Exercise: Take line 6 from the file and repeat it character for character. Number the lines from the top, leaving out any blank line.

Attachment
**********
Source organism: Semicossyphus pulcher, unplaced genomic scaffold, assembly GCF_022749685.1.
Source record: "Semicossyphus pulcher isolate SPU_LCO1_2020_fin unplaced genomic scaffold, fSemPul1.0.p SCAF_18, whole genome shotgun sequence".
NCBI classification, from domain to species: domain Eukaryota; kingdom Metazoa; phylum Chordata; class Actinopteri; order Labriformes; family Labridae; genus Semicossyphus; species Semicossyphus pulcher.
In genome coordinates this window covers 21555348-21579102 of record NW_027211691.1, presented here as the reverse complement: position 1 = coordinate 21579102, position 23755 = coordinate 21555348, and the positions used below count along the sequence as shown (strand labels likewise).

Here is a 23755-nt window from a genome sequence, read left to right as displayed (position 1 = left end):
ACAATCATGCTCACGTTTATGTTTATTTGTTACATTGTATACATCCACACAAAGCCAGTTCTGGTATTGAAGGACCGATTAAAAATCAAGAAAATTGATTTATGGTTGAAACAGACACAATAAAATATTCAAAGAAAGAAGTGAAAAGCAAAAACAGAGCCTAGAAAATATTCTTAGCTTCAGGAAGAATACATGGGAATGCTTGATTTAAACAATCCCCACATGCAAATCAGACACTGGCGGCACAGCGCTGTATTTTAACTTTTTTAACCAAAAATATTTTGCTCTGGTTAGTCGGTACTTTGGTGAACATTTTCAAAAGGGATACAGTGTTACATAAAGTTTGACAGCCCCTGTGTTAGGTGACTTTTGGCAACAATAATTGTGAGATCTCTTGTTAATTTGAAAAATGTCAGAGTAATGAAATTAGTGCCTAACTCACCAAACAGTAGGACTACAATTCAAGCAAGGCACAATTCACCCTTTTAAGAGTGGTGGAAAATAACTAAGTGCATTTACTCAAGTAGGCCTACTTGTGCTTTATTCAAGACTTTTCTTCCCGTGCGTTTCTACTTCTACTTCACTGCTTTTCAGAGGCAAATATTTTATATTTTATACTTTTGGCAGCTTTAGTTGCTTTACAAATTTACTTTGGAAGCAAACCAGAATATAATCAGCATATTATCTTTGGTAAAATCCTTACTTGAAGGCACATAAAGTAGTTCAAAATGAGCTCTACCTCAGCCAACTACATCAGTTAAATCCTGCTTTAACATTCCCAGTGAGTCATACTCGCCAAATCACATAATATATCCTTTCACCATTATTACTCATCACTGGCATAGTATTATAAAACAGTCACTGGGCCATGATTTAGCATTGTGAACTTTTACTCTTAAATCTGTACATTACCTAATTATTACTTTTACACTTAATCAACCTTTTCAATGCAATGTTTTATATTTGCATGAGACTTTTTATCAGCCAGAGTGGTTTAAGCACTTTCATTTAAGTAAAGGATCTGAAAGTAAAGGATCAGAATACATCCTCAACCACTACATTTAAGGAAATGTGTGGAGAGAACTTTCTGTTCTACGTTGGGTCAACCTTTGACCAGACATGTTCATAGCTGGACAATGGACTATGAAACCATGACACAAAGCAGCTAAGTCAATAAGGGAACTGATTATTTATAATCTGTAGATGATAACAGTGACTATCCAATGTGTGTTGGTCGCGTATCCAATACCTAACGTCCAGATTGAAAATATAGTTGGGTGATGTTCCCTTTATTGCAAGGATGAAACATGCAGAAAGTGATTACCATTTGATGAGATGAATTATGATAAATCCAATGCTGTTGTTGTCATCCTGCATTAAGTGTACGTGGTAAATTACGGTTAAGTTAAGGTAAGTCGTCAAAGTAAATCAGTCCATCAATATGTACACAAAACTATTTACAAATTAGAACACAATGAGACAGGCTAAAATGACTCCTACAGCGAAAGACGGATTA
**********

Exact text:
ACAATCATGCTCACGTTTATGTTTATTTGTTACATTGTATACATCCACACAAAGCCAGTTCTGGTATTGAAGGACCGATTAAAAATCAAGAAAATTGATTTATGGTTGAAACAGACACAATAAAATATTCAAAGAAAGAAGTGAAAAGCAAAAACAGAGCCTAGAAAATATTCTTAGCTTCAGGAAGAATACATGGGAATGCTTGATTTAAACAATCCCCACATGCAAATCAGACACTGGCGGCACAGCGCTGTATTTTAACTTTTTTAACCAAAAATATTTTGCTCTGGTTAGTCGGTACTTTGGTGAACATTTTCAAAAGGGATACAGTGTTACATAAAGTTTGACAGCCCCTGTGTTAGGTGACTTTTGGCAACAATAATTGTGAGATCTCTTGTTAATTTGAAAAATGTCAGAGTAATGAAATTAGTGCCTAACTCACCAAACAGTAGGACTACAATTCAAGCAAGGCACAATTCACCCTTTTAAGAGTGGTGGAAAATAACTAAGTGCATTTACTCAAGTAGGCCTACTTGTGCTTTATTCAAGACTTTTCTTCCCGTGCGTTTCTACTTCTACTTCACTGCTTTTCAGAGGCAAATATTTTATATTTTATACTTTTGGCAGCTTTAGTTGCTTTACAAATTTACTTTGGAAGCAAACCAGAATATAATCAGCATATTATCTTTGGTAAAATCCTTACTTGAAGGCACATAAAGTAGTTCAAAATGAGCTCTACCTCAGCCAACTACATCAGTTAAATCCTGCTTTAACATTCCCAGTGAGTCATACTCGCCAAATCACATAATATATCCTTTCACCATTATTACTCATCACTGGCATAGTATTATAAAACAGTCACTGGGCCATGATTTAGCATTGTGAACTTTTACTCTTAAATCTGTACATTACCTAATTATTACTTTTACACTTAATCAACCTTTTCAATGCAATGTTTTATATTTGCATGAGACTTTTTATCAGCCAGAGTGGTTTAAGCACTTTCATTTAAGTAAAGGATCTGAAAGTAAAGGATCAGAATACATCCTCAACCACTACATTTAAGGAAATGTGTGGAGAGAACTTTCTGTTCTACGTTGGGTCAACCTTTGACCAGACATGTTCATAGCTGGACAATGGACTATGAAACCATGACACAAAGCAGCTAAGTCAATAAGGGAACTGATTATTTATAATCTGTAGATGATAACAGTGACTATCCAATGTGTGTTGGTCGCGTATCCAATACCTAACGTCCAGATTGAAAATATAGTTGGGTGATGTTCCCTTTATTGCAAGGATGAAACATGCAGAAAGTGATTACCATTTGATGAGATGAATTATGATAAATCCAATGCTGTTGTTGTCATCCTGCATTAAGTGTACGTGGTAAATTACGGTTAAGTTAAGGTAAGTCGTCAAAGTAAATCAGTCCATCAATATGTACACAAAACTATTTACAAATTAGAACACAATGAGACAGGCTAAAATGACTCCTACAGCGAAAGACGGATTA